That’s a 79.12. And finally today, bitcoin today. I just told you the price. Right, let’s go over that again. Last trade in bitcoin is 57,575. Had a range of below 56,000 at one point, high at 59. Five during palace presser. Again, last trade here, 57,577.

I want to tell you what’s going on here. First of all, some technical damages have been done. When bitcoin fell below 60,000, that was an area of support. It tried to crack that line several times. It did it overnight, again, hit to a low today just below 56. Two reasons disappointing, really. Demand from the Hong Kong approvals of bitcoin. The ETF’s in the short term, they expected more demand, some issues for mainland Chinese being able to buy these ETF’s.

Some confusion around that. And again, plus the short term technical action. Folks know this short term bitcoin is being dominated now by futures trading. Can’t fault them. This is what they do. And now we have a nascent market in these ETF’s. It’s a new market. Everyone’s trying to fill it out.

In other words, it’s easy, easier for these futures traders to push bitcoin around. But that is a short term, that’s a short term benefit for them only. And we’re also seeing that bitcoin is doing what it’s actually done. In the post havings. Again, we had just had it. So fourth, halving. In the past, bitcoin has put up an average gain of 19% in the month before the having took place with the gain of just 1.7% in the month following the having. So it’s kind of following course here.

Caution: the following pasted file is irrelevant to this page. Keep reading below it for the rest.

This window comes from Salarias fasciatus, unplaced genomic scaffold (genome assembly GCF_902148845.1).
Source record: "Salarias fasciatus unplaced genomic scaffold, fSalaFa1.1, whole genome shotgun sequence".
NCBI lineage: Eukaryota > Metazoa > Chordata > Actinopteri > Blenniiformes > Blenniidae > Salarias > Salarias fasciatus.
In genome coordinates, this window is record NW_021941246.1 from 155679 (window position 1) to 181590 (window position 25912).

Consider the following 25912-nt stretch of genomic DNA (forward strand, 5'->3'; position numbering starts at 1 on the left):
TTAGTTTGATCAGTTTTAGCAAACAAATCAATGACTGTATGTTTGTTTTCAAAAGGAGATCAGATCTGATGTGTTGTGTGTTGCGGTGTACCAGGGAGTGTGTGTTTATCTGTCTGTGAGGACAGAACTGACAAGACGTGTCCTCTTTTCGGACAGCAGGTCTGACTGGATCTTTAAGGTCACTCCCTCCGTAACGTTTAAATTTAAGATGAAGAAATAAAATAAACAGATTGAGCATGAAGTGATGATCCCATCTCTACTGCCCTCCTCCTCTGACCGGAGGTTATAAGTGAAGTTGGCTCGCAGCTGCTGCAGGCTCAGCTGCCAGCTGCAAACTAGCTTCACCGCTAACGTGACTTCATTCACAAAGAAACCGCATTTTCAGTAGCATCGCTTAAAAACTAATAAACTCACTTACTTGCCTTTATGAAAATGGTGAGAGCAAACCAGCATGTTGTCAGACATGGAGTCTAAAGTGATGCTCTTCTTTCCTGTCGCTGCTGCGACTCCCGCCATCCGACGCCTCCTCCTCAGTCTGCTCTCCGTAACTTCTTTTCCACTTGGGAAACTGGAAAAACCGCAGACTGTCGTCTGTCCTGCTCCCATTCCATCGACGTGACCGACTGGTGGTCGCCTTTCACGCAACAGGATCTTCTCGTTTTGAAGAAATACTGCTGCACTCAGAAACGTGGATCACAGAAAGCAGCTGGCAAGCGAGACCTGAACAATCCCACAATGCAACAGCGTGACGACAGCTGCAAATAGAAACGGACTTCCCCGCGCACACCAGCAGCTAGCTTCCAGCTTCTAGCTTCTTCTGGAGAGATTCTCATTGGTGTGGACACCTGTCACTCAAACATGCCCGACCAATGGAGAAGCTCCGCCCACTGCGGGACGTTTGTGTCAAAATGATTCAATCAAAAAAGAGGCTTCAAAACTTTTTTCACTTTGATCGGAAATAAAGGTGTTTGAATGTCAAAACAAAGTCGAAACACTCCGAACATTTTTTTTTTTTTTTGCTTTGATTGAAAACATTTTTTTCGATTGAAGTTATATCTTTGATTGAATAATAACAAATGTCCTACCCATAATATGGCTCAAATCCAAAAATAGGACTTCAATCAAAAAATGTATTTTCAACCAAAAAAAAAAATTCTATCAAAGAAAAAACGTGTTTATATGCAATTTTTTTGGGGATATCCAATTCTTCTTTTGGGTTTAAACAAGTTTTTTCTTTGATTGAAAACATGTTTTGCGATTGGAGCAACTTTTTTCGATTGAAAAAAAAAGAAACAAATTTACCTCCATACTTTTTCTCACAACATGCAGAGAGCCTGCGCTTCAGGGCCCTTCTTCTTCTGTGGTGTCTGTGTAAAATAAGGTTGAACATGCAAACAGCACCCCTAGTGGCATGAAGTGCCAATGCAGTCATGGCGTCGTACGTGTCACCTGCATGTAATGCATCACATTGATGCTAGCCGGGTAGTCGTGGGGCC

But we remind you what matters most. First of all, bitcoin on the past three halvings has had an average move higher of 3200, better than 3200%. Again, that’s the average move of the previous three havings. Obviously just had the fourth having. So our advice again, we’re kind of a broken record here. Just as a reminder, we first recommend recommended bitcoin in 2000. In 2017, we then sold it at 58,000. Then we root at 21 in 2021, then later in 2021 when it crashed, we recommended bitcoin at 28,800.